Hadi dismisses two pro-Al Houthi ministers

Saleh’s party abandons him, sides with Hadi’s government




Al Mukalla: Yemeni President Abd Rabbo Mansour Hadi issued a decree on Monday dismissing two pro-Al Houthis ministers as powerful members of the General People’s Congress (GPC) decided to refer former president Ali Abdullah Saleh to an internal tribunal for aligning himself with the militants.
The government-controlled Saba news agency reported that Hadi dismissed Hassan Zaid and Ghaleb Abdullah Mutlaq, two ministers of states, who publicly backed Al Houthis’ capture of the capital and opposed the exiled president.
The two ministers were appointed in Prime Minister Khalid Bahah’s government in 2014 and stayed put in the capital when Hadi and his government fled to the port city of Aden earlier this year. Bahah and his government have recently returned to Aden after the government and resistance fighters drove Al Houthis out of the city in July.
At the same time, key members of the dominant GPC fired Saleh from the leadership of the party, and referred him to external prosecution for supporting Al Houthi militants who took power in September last year. The members, mostly former right-hand men of Saleh, said from Riyadh that they backed Hadi and military operations by the Saudi-led coalition against Al Houthis and Saleh’s forces.
Read out by Ahmad Obaid Bin Daghar, a senior leader of the party who continued to back Saleh until after the beginning of the military operations in March, the statement said: “The gathering has decided to refer Saleh and those who stand by him to regulatory authorities in the party to hold them accountable for their crimes against Yemenis, their country and its social union and the party that gave them its confidence.”
Founded by Saleh in early 1980s, the GPC ruled the country for three decades and has gone through a series of defections in which many leading members changed sides and supported Saleh’s opponents.
After the so-called Arab Spring inspired rallies against Saleh’s regime in February 2011, some of his close allies backed the protesters and called on him to leave office. Hadi was unseated by Al Houthis in January this year; he was the second in command of the party and Saleh’s deputy for 18 years. Founding members of the party including Abdul Kareem Al Aryani, a veteran politician, accused Saleh of using Al Houthis to overthrow Hadi.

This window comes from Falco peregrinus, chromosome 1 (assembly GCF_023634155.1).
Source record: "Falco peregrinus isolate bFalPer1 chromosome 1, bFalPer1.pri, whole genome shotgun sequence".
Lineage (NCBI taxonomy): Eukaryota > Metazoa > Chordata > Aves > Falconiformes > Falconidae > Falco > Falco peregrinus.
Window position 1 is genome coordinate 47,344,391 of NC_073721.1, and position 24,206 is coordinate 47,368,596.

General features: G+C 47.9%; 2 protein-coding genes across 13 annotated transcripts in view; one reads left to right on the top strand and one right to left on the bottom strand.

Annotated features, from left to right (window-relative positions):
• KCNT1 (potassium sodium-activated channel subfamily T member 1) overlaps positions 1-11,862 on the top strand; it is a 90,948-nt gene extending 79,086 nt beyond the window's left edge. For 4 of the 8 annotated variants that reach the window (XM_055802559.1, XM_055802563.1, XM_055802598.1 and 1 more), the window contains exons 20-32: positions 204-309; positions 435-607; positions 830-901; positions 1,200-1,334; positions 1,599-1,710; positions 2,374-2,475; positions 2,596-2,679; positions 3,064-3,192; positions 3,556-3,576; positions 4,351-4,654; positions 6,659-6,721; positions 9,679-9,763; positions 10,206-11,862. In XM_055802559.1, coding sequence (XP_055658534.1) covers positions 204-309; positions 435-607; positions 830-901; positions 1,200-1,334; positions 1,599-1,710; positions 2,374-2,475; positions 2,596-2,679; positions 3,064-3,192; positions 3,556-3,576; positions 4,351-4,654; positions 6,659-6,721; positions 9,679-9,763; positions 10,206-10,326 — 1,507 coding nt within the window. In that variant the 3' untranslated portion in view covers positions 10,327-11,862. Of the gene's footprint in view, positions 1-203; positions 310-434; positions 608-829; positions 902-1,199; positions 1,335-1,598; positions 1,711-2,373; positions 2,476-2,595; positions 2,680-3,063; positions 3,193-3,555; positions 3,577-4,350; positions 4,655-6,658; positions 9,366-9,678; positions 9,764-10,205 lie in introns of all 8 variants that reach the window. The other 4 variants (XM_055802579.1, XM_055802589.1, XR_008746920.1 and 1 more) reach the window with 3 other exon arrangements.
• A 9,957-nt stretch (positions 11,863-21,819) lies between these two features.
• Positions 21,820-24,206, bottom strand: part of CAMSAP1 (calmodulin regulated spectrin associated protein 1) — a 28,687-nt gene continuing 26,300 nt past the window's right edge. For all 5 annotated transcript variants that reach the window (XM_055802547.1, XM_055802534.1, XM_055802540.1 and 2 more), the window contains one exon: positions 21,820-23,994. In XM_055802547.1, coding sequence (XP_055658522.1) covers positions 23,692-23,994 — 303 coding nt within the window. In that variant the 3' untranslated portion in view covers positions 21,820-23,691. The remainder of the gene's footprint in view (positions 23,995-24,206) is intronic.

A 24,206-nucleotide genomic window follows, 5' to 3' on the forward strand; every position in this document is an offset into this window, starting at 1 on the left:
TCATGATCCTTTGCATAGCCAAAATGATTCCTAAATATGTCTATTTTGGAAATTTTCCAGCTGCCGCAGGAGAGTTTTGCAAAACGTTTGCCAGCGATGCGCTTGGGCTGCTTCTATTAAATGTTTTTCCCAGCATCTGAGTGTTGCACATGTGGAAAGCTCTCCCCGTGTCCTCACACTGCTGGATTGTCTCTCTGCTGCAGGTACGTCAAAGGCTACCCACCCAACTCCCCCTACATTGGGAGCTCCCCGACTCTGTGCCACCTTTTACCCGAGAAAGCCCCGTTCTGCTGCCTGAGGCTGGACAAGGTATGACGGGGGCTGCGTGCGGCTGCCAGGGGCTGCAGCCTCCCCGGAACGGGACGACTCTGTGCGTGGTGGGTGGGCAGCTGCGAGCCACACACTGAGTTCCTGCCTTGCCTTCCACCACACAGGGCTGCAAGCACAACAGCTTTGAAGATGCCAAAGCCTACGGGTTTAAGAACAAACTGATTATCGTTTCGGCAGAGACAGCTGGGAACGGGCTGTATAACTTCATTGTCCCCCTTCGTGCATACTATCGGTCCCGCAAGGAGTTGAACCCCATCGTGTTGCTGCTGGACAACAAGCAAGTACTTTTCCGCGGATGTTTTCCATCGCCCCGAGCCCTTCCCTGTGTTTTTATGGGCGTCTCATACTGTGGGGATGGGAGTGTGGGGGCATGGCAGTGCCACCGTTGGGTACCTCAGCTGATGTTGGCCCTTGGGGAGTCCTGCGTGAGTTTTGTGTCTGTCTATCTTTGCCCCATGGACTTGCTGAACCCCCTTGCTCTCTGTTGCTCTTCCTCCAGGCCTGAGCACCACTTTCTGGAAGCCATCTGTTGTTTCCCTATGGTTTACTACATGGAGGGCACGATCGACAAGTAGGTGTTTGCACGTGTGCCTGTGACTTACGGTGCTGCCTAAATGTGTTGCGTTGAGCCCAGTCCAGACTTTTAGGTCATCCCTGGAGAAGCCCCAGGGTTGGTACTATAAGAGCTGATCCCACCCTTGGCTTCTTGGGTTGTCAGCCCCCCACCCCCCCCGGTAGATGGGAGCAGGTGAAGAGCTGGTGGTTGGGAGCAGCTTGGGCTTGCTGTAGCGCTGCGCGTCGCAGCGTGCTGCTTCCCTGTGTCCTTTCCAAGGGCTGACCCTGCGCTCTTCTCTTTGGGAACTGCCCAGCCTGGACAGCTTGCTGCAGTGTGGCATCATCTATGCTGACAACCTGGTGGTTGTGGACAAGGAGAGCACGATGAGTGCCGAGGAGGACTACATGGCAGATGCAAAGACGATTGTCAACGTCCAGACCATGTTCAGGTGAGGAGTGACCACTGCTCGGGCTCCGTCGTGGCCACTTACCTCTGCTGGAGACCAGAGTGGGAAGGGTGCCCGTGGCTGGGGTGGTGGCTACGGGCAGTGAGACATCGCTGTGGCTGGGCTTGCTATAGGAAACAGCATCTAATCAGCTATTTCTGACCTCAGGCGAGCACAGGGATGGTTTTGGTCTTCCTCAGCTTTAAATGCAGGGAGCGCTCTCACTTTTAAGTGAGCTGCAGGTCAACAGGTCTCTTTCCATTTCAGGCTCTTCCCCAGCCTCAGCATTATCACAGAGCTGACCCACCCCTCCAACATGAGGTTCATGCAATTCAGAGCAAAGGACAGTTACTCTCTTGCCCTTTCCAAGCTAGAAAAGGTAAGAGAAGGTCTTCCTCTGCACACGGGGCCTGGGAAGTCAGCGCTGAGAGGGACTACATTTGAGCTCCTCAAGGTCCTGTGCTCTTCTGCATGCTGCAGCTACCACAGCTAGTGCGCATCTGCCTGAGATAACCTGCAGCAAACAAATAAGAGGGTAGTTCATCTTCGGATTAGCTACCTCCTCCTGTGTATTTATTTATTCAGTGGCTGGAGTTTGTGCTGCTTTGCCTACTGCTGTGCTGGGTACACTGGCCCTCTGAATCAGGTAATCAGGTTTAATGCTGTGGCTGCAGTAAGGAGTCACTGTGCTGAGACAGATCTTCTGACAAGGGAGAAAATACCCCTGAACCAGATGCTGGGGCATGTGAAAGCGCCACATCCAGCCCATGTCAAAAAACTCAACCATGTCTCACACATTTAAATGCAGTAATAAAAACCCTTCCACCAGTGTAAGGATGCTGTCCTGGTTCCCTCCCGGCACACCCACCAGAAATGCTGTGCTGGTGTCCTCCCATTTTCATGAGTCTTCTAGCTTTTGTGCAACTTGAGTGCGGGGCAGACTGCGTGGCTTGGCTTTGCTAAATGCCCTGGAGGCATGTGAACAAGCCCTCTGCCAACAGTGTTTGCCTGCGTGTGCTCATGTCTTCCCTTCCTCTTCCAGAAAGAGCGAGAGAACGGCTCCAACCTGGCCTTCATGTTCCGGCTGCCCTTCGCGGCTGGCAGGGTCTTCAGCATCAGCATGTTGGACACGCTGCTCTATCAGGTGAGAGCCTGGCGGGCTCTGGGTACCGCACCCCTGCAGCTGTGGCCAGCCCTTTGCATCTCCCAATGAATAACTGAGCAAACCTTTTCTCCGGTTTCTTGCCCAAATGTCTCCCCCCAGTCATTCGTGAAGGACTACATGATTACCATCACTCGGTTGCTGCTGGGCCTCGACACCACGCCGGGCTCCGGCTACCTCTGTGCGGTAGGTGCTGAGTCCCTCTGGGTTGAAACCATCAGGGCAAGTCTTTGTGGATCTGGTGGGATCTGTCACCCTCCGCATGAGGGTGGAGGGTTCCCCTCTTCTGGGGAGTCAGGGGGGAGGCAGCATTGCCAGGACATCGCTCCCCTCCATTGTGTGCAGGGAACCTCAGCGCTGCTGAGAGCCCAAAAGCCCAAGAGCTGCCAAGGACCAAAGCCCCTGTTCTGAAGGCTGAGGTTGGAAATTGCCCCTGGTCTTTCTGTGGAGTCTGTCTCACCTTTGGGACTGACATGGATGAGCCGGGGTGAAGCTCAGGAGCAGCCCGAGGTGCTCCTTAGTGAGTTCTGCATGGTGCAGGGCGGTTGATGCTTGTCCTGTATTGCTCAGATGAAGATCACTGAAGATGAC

The latest group of Saleh’s close friends deserted him and arrived in the Saudi capital in May and publicly supported Hadi in his war against Al Houthis.
But Saleh always refused to admit to a split in his party. In an interview with the Lebanon-based Al Mayadeen television broadcast on Monday, the embattled leader underplayed the defection and accused pro-Hadi members of being bankrolled by Saudi Arabia to remove him from the party.
In the interview, Saleh vowed to honour a peace plan brokered by the United Nations in talks in Oman and to quit Yemeni cities if the Saudi-led Arab alliance stopped air strikes on the country.
He also said that he was ready to quit his position as head of GPC to facilitate an end to the fighting.
Al Houthis and Saleh’s GPC last week sent letters to UN chief Ban Ki-moon declaring their acceptance of the peace plan, which includes a Security Council resolution adopted in April calling on Al Houthis to vacate the cities captured since September last year.
But a spokesman for Hadi dismissed the acceptance as a “manoeuvre” and demanded that the Iran-backed group hand back territory it had seized since last year.
In Monday’s interview, Saleh said: “We had reached a 10-point agreement with the UN envoy in Muscat, and we later reached [an agreement] of seven points which we and Ansar Allah [Al Houthis] accepted, but until now the other side has not because they only want a dialogue through the gun. This seven-point agreement needs a mechanism for each point. Who will prepare this mechanism? The United Nations.”

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